Cinema Technology Community (CTC), the not-for-profit independent trade organisation has announced the release of its white paper focusing on uplifting presentation quality with Series 1 and 2 digital projectors.
As the cinema industry begins its long recovery from Covid-19, CTC has published a detailed white paper providing useful insights to cinema exhibitors both large and small who may find themselves needing to operate ageing equipment for the short to mid-term.
“Our industry has faced an incredible strain over the past 12 months and the recovery process is going to take some time,” says Richard Mitchell, President of CTC. “As the world emerges from this difficult period, the majority of exhibitors around the world will rightly be focused on returning to normal business operations as quickly as possible so that they can rebuild their financial security. For many exhibitors that had planned significant overhauls to their projection equipment prior to Covid-19, this process may well be delayed for a significant amount of time due to the associated costs involved. This means that a significant percentage of the installed base of series 1 and 2 projectors will remain in operation for a longer duration than previously expected and thus it is essential that these are managed properly to maintain their operational capability,” he adds.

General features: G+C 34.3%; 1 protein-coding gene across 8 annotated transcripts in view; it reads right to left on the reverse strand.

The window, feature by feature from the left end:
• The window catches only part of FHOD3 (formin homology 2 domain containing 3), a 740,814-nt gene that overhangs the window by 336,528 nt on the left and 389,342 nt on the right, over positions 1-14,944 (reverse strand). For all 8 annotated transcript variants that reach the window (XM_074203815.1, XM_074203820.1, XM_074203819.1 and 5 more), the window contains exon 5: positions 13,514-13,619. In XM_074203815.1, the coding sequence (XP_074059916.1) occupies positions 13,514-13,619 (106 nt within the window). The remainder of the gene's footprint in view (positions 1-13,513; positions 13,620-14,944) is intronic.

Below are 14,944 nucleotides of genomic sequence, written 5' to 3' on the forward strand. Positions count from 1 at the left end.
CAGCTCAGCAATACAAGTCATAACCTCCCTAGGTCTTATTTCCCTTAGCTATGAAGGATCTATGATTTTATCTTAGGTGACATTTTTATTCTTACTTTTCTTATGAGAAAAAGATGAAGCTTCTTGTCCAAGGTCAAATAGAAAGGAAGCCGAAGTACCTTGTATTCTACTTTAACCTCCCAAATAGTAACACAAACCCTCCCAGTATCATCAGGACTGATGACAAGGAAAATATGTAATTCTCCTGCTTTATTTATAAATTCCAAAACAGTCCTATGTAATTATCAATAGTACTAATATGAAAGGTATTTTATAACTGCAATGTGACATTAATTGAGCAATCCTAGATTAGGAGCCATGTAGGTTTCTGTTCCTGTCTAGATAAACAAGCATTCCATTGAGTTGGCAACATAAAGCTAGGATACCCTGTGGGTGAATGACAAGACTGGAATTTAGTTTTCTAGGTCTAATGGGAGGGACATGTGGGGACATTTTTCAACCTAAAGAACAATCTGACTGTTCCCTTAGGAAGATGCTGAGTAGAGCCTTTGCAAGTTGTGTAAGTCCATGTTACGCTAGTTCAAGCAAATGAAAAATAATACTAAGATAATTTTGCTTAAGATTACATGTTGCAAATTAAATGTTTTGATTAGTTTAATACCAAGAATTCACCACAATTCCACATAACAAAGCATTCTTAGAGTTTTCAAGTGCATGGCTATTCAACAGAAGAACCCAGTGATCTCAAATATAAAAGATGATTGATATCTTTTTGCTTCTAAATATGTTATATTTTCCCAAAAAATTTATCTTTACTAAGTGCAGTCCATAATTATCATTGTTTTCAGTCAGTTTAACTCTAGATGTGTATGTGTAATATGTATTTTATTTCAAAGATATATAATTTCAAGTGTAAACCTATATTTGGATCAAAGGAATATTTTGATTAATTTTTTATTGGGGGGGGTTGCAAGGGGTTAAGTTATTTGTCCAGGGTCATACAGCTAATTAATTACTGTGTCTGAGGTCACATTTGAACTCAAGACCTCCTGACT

Whilst this new guide focuses on processes that should be undertaken including cleaning, there is a significant focus on the options available to exhibitors to make more financially manageable investments in the shorter term to prolong the life of their projection equipment whilst improving presentation quality.
“With cinemas re-opening, it’s important that exhibitors do as much as they possibly can to create safe spaces and remind movie-goers what they’ve missed and why the big screen experience is the best way to watch a movie. This white paper produced by our team provides valuable insights in to how exhibitors with small and manageable investments, may be able to significantly improve presentation quality, reverse some of the performance degradation experienced over the past decade, manage and in many cases reduce day-to-day operational expenditure and plot a path to future technology upgrades when these once again become financially viable,” Mitchell adds.